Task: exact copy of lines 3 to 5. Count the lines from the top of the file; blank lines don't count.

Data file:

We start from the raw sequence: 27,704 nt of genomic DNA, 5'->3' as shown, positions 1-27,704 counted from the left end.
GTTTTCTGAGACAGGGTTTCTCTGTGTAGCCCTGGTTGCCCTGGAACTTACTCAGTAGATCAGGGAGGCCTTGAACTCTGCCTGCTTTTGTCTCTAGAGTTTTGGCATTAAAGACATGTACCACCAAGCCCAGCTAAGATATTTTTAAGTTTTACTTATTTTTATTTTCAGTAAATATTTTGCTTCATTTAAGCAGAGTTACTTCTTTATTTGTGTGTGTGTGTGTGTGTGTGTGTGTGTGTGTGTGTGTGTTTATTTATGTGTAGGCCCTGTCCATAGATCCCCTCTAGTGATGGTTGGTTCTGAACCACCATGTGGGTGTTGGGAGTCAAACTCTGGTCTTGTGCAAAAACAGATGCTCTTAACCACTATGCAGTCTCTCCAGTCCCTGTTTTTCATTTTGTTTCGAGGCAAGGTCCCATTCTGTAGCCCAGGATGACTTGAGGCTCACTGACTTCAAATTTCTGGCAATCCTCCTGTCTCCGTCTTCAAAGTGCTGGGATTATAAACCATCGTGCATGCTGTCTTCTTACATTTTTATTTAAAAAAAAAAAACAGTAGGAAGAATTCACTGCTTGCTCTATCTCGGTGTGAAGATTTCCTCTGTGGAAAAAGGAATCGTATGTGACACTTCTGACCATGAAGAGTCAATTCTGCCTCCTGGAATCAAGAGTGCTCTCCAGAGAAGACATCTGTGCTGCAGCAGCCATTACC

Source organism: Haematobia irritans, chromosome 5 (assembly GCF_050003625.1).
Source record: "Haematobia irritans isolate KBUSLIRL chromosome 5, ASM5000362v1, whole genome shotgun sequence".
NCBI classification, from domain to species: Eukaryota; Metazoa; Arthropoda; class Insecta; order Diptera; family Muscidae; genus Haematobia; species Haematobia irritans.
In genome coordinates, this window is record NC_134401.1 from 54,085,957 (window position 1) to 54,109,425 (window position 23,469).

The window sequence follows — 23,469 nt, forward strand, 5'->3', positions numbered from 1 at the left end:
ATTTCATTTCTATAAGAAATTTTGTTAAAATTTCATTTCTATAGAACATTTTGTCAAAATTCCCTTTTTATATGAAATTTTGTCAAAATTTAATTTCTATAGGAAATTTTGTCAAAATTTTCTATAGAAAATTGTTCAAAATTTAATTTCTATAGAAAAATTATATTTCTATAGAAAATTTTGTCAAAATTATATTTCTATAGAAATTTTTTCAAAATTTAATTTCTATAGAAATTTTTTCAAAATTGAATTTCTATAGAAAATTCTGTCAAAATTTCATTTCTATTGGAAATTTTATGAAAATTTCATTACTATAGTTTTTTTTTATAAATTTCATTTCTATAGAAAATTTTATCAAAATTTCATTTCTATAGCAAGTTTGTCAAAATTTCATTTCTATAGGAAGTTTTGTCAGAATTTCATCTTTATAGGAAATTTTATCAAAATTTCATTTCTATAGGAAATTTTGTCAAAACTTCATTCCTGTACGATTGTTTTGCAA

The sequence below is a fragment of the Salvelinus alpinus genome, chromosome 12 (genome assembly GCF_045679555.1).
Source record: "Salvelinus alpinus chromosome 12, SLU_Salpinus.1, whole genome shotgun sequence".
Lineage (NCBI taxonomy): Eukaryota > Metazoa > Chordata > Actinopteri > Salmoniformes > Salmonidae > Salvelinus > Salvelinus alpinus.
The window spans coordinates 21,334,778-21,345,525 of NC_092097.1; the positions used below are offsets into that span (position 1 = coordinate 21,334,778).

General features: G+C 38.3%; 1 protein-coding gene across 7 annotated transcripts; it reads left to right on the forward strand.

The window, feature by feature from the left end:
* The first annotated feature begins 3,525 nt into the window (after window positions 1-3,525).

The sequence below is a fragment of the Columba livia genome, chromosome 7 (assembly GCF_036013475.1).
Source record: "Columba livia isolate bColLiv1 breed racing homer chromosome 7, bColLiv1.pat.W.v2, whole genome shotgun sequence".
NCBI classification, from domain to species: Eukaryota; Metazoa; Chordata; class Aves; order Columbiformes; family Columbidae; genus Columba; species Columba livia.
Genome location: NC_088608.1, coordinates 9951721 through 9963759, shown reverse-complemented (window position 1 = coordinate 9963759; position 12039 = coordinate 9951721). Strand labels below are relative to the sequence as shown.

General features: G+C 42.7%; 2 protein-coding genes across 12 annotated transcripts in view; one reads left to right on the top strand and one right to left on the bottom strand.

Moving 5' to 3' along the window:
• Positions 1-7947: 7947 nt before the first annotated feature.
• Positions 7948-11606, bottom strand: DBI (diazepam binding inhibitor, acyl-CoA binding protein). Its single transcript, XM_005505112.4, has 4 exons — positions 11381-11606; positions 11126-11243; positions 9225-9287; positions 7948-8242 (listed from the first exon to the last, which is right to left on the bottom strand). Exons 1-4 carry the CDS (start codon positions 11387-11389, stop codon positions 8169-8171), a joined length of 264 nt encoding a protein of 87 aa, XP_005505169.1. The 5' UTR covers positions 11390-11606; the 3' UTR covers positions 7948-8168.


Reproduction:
Source organism: Haematobia irritans, chromosome 5 (assembly GCF_050003625.1).
Source record: "Haematobia irritans isolate KBUSLIRL chromosome 5, ASM5000362v1, whole genome shotgun sequence".
NCBI classification, from domain to species: Eukaryota; Metazoa; Arthropoda; class Insecta; order Diptera; family Muscidae; genus Haematobia; species Haematobia irritans.